Sometimes I just need to forget any rules and submit to a riot of colour.
I love this, why? I have no idea! I just know it is a good shot and the colours are fantastic.
My reaction to this is to say – pure fun.
In case you are wondering where this was taken, it is a detail in the famous long borders at Newby Hall in the UK.
Emotions are tricky things. It is so easy to get it wrong and strike a discordant note.
All photographs evoke an emotional response at some level.
In my experience pictures with powerful emotional content are rarely manufactured, and tend to be found.
I found this composition – I’m interested in what you think:
People I’ve shown this to have reacted in the same way, it seems to pull at the heartstrings.
The composition is quite simple using framing and a central theme that compliments the portrait format.
The blurred nature of the picture seems appropriate too.
If you are affected by this picture I can offer reassurance if you leave a comment.
Breaking the “rules”
It is impossible to separate your own work from influences by others because we are immersed by so much visual imagery. Occasionally I find other people’s work challenging and inspiring.
I try to avoid talking about hard rules of composition because the danger is that we conform to them and stop thinking for ourselves. The pictures everyone takes tend to become similar and rather uninspiring.
For me good photography captures our attention and provokes an emotional or instinctive response. Such was the case when I looked at the pictures an acquaintance had taken they were urban landscapes taken at striking angles and I stopped and looked hard at them.
On reflection I realised they were attention grabbing because they were different, and it made me wonder if we all follow standard rules of composition we will end with a rule of thirds world surrounded by perfectly aligned verticals and horizontals and actually rather dull…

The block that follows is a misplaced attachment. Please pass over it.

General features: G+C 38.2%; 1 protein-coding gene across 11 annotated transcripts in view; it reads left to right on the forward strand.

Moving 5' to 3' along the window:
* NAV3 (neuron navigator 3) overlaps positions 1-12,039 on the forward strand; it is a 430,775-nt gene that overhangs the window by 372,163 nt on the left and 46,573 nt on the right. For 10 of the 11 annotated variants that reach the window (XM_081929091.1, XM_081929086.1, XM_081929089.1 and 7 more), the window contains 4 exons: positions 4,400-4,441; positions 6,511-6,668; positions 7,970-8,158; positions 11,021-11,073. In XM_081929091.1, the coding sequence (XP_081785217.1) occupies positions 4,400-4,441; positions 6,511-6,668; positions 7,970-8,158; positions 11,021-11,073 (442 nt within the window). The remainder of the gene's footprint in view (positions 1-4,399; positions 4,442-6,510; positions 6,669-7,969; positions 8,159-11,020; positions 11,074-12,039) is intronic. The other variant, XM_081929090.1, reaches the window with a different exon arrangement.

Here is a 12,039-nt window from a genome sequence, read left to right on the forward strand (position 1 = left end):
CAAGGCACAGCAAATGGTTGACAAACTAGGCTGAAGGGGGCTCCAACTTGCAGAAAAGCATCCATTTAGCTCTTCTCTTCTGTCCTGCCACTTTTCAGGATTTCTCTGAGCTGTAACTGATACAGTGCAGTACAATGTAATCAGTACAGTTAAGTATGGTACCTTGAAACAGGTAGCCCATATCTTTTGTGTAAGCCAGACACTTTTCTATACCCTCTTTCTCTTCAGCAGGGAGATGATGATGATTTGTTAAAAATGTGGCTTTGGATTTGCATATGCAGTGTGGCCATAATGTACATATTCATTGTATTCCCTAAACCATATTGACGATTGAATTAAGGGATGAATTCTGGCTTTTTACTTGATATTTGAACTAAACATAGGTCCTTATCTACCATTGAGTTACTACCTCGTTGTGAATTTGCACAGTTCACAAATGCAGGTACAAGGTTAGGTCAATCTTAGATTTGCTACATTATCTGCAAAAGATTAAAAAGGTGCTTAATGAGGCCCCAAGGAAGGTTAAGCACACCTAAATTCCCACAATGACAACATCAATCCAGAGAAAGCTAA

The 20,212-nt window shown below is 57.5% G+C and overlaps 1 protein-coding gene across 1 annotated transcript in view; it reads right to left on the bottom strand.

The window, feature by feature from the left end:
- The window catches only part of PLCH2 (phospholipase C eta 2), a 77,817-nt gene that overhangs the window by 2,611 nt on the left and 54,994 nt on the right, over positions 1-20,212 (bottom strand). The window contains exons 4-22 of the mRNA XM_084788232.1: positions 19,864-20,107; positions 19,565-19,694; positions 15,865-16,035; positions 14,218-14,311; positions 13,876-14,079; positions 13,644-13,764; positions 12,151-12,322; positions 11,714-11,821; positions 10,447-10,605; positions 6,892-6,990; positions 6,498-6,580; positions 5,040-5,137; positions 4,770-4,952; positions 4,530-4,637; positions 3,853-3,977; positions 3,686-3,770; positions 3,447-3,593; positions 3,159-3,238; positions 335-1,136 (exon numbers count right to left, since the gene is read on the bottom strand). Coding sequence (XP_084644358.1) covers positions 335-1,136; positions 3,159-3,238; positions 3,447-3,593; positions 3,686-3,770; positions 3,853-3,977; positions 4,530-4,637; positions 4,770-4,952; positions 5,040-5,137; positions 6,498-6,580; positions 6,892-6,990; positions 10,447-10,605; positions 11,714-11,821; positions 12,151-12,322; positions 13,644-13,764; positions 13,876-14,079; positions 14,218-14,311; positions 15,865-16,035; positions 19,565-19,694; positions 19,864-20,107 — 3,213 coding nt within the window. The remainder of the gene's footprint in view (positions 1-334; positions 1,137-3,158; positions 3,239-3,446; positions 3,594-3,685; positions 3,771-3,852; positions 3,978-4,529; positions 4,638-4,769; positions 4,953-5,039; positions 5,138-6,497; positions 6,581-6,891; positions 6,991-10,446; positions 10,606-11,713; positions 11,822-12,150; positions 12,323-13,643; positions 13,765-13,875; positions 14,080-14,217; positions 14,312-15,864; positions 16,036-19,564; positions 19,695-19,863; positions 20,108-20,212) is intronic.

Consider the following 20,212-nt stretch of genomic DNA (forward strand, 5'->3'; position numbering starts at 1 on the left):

So I had another go at isolating details in a landscape, an urban one this time, and produced three pictures for this blog.
My favourite is this photograph, I like the unease created by the tension between the familiarity of the building and the unfamiliarity of the view.
- What makes this picture different is the way the white stripes capture the eye and become the dominant vector in the picture.
- I use the term vector to mean a compositional element that has both magnitude and direction
- We tend to read pictures from left to right (see earlier post on this) and this makes us perceive the white stripes descending
- This creates the perception that the building is falling and instills a vague sense of unease that holds the attention.
- Dont believe me? have a look at the other pictures
Another arresting picture below, same building,
- This time we read the white stripes as ascending from left to right and the sense that the building is falling is lessened.
- Including the sky gives more of a reference for the picture and lessens the sense of oppression
- The overall effect is the perception of less unease when the lines lead the eye upwards:
And the more obvious picture
What do you think?
I noticed these beehives at Hartwell House and felt an instant attraction.
The gentle shades of colour of the hives compliment the rich texture of the background of the brick wall.
This was a day when I set out not really expecting to capture a good picture, it was overcast, a bit dull and raining. These lighting conditions suit this subject perfectly bringing out the textures and letting the colours do the work.
Some people recommend using an odd number of elements in any composition. I would challenge that view. The even number of elements (4 hives) seems to work quite well for me, what do you as the viewer think, please leave a comment to tell me.